Plan workflow

Looking at the .github/workflows/plan.yml file, the first thing to note is the condition, or trigger, for running this workflow. The on attribute defines what events can trigger this workflow.

In this example, we can see the following:


This tells Github Actions to only execute this workflow on any events that involve a pull request, namely create and update.

Going over the steps, we can see that it does the following:

  • Checkout: Clone the repository. Setting fetch-depth: 0 configures the action to fetch all history for all branches and tags, which is required for the Terramate Change Detection to function properly.
  • Install tools: Using [asdf](<>) to install the required dependencies such as Terraform and Terramate defined in .tool-versions
  • List changed stacks: Run terramate list --changed to list changed stacks only. The output of this command (with id: list ) is accessed in the next steps (if: steps.list.outputs.stdout ) to determine if we will execute any of the subsequent steps, as we do not want to run any further steps if no stacks have changed.
  • Configure AWS credentials: Use an AWS-provided GitHub Action to authenticate to AWS using API keys stored as GitHub Actions Secrets . Note: For production environments we highly recommend using identity federation using GitHub OIDC Actions instead of long lived static credentials.
  • Run Terraform plan: Run terraform init , terraform validate , and terraform plan all using terramate run --changed . Note that these steps have a condition if: steps.list.outputs.stdout , so they will be skipped if no changed stacks are detected.
  • Generate Preview Comment: This step will use terraform show on the changed stacks to print and format the Terraform plan into a human-readable comment. If no stacks are changed, the next step is run instead, just printing No changed stacks into the comment.
  • Publish Plans for Changed Stacks: This step uses a GitHub Action from the marketplace that allows publishing “sticky comments” into a GitHub Pull Request. This means that the action will not post a new comment every time the PR is updated, but will rather update the existing comment with the new plan after each change.

You can see an example of a Pull Request that includes adding a few stacks, which showcases how the PR comment looks like:

Apply workflow

Looking at the .github/workflows/apply.yml file, we can spot that we re-use some of the same techniques to execute terraform apply . Before going into the steps, we can see that the condition/trigger for this workflow is different from the previous one:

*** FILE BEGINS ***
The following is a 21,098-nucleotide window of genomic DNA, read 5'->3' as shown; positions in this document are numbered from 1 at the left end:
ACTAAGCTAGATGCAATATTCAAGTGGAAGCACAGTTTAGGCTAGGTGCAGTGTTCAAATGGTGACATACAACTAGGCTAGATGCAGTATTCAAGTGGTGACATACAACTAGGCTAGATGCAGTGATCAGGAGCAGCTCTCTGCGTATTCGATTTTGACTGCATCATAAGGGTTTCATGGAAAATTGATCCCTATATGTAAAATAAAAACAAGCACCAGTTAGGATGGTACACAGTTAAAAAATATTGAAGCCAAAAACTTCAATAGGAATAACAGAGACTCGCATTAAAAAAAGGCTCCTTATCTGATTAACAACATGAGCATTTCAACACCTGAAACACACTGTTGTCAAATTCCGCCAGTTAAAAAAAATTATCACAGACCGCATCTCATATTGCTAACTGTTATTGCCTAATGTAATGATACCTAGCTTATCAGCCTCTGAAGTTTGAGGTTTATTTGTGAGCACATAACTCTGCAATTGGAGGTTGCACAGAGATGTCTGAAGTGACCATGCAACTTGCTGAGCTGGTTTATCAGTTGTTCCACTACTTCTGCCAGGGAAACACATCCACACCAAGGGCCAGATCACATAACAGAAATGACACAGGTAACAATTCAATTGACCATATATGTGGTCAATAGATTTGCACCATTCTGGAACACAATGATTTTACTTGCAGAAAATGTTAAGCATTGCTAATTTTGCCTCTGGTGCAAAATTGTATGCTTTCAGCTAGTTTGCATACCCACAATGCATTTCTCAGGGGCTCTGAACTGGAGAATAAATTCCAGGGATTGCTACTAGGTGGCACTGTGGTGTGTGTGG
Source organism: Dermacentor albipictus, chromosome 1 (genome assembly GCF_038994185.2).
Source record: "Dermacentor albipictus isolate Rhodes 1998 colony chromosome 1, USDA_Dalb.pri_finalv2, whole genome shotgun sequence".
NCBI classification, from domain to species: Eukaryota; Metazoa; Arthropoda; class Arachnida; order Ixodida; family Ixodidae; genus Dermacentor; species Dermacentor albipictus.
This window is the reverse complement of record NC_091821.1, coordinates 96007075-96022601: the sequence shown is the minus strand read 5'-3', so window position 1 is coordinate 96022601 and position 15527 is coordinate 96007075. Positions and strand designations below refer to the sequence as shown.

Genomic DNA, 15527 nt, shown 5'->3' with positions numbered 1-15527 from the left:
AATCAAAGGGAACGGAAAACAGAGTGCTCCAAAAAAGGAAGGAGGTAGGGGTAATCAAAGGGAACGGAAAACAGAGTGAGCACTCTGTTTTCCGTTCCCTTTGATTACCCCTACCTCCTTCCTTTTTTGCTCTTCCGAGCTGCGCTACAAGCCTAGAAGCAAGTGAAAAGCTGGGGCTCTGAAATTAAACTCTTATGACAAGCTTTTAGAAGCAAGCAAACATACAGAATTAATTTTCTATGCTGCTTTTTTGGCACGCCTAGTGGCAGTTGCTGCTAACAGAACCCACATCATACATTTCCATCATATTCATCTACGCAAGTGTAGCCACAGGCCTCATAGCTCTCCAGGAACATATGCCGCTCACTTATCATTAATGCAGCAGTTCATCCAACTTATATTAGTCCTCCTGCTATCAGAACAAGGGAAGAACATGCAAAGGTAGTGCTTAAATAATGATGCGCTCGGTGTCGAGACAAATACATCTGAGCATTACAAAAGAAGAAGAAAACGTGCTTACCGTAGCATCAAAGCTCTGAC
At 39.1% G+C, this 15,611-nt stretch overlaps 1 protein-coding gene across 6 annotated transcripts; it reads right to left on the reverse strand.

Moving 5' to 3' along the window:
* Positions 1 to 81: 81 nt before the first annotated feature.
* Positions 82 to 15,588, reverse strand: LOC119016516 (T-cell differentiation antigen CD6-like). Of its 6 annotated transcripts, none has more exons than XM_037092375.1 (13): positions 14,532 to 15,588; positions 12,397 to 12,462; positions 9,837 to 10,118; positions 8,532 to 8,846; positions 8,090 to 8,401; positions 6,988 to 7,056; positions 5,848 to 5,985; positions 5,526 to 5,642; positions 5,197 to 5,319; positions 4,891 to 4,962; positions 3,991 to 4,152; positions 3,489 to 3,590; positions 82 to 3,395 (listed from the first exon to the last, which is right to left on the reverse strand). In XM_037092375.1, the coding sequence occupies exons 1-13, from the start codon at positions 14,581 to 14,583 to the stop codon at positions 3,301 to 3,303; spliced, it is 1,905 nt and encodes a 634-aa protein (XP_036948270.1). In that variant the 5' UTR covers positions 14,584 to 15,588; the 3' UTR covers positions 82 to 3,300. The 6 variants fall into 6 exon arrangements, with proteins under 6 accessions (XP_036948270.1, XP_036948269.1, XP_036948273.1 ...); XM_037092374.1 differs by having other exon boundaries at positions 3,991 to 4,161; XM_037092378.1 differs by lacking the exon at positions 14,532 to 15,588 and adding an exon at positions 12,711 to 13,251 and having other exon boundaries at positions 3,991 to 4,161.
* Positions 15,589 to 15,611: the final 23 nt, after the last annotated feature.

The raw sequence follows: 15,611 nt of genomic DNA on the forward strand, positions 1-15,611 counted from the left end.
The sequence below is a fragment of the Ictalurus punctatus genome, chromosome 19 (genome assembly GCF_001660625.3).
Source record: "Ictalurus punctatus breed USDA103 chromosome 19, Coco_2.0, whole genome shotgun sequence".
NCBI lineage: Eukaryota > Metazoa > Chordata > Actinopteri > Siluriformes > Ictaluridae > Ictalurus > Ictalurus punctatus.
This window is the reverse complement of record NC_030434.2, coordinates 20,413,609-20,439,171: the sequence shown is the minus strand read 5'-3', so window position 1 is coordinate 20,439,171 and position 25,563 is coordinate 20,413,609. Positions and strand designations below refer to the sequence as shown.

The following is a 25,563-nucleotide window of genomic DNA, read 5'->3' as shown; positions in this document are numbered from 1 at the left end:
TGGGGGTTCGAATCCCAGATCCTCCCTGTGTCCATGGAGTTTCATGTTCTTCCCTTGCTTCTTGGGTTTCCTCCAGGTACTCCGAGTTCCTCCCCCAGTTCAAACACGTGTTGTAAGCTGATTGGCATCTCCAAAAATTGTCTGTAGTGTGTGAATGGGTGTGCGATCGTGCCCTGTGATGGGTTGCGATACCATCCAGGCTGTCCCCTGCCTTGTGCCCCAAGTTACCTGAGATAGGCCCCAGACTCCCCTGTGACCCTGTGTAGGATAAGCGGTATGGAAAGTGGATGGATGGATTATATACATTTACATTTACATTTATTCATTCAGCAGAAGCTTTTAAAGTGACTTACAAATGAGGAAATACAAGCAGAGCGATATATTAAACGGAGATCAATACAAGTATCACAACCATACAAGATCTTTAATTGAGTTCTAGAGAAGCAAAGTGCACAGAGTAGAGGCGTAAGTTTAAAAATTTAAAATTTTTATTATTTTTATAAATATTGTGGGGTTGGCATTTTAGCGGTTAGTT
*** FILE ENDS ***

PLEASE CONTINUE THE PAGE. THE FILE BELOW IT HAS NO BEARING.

- main

The apply workflow is triggered when any new change is pushed to the main branch. When combined with GitHub branch protection on main , this guarantees that this workflow is only triggered when a Pull Request has been approved and merged.

At Terramate we recommend the best practice of always running terraform apply whenever a Pull Request is merged, thus ensuring that the code in main always reflects the status of your infrastructure.

Most of the steps in this workflow will be similar to the Plan workflow:

  • Checkout
  • Install tools
  • List changed stacks
  • Configure AWS credentials
  • Terraform init

The main difference is simply that an apply --auto-approve is run instead of a plan, and that it’s not necessary to publish the output as comments in the PR

Note about stack ordering

In the example PR, we can see that the VPC stack includes a before statement , that indicates it should run before the EC2 instances stacks.

This is reflected in the Terraform plan , that shows the VPC stack being executed before the EC2 stacks.

In this example, we discussed how to automate Terraform with Terramate in GitHub Actions. If you have any questions or feedback, please join our Discord Community Server.


Soren is the co-founder and Chief Executive Officer at Terramate. Prior to founding Terramate, he consulted companies such as Flink, 1Komma5 and Nothing to design and implement cloud- and internal developer platforms.